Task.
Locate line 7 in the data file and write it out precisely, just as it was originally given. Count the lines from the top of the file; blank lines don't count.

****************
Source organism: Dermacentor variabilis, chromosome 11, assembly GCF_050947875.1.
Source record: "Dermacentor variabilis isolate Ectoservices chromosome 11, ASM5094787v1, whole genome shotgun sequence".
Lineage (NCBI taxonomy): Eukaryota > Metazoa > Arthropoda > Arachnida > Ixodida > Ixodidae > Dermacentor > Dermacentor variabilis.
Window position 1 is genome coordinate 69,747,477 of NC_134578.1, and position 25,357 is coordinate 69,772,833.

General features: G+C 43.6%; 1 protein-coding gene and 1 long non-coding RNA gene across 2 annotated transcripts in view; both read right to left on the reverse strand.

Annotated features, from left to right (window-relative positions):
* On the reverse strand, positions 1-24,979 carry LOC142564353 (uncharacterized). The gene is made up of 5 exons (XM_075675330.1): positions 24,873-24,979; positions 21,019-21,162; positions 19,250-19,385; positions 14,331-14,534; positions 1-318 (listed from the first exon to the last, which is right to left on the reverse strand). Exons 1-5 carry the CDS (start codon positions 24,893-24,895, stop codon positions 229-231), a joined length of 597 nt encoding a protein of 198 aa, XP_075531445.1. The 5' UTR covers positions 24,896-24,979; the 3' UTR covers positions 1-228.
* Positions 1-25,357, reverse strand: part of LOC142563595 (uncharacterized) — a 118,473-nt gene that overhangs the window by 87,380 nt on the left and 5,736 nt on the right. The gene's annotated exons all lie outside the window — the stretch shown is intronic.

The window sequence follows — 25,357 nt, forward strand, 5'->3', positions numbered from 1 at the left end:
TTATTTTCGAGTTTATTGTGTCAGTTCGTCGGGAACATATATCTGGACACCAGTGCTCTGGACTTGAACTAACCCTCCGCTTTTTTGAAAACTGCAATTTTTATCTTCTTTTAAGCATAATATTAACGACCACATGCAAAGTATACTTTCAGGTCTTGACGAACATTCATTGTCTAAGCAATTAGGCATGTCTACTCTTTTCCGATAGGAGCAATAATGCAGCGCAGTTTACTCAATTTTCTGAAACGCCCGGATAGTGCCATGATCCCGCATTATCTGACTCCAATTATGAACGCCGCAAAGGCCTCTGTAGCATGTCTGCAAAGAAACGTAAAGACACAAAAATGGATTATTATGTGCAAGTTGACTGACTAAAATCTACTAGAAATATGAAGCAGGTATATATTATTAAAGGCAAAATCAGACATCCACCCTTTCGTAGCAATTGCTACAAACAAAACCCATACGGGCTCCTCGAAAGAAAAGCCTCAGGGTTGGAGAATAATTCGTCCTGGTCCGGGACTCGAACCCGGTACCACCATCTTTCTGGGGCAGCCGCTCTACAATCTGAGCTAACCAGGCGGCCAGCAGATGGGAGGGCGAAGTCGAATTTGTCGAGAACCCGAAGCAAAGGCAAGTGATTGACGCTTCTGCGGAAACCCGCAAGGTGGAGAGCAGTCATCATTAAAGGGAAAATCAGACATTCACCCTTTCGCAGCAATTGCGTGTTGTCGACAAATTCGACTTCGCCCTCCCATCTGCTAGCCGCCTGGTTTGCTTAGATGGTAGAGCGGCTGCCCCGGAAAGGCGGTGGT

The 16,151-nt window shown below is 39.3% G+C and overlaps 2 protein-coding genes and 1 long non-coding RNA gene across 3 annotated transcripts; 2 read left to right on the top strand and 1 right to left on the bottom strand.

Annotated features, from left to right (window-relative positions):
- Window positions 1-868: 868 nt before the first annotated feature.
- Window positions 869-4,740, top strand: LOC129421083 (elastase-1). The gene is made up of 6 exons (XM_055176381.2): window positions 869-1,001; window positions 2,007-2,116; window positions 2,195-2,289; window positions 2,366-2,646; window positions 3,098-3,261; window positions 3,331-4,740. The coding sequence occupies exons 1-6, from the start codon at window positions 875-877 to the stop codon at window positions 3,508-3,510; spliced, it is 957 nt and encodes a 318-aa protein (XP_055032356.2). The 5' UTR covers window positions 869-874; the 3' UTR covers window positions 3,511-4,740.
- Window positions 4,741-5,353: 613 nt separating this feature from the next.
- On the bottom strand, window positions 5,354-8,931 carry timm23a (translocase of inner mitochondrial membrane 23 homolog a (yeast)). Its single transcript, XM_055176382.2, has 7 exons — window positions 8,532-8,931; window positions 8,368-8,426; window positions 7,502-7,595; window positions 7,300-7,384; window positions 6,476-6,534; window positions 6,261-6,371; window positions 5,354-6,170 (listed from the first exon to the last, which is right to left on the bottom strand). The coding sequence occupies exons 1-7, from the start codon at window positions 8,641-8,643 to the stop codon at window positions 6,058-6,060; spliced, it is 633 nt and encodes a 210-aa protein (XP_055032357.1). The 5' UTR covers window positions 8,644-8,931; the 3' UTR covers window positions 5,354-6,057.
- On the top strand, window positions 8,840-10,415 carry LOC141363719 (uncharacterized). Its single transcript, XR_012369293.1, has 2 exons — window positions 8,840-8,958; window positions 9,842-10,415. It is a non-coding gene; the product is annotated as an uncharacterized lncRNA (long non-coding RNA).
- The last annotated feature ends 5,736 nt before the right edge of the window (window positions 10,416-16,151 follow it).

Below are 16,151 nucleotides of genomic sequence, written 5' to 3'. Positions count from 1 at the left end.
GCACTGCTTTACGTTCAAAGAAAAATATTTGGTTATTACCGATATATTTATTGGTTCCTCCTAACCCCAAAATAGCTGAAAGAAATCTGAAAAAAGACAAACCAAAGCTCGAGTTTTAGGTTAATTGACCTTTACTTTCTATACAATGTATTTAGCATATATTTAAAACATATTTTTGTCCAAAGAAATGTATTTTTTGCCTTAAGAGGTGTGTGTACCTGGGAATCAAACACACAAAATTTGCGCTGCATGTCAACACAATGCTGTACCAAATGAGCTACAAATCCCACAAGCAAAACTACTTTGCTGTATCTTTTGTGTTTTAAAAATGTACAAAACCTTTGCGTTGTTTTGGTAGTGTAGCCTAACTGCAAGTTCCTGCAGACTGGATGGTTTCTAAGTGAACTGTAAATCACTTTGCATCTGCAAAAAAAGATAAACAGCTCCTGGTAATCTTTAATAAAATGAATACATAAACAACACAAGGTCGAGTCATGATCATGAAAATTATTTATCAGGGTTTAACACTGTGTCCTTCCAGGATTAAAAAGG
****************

* On the reverse strand, positions 1-24,979 carry LOC142564353 (uncharacterized). The gene is made up of 5 exons (XM_075675330.1): positions 24,873-24,979; positions 21,019-21,162; positions 19,250-19,385; positions 14,331-14,534; positions 1-318 (listed from the first exon to the last, which is right to left on the reverse strand). Exons 1-5 carry the CDS (start codon positions 24,893-24,895, stop codon positions 229-231), a joined length of 597 nt encoding a protein of 198 aa, XP_075531445.1. The 5' UTR covers positions 24,896-24,979; the 3' UTR covers positions 1-228.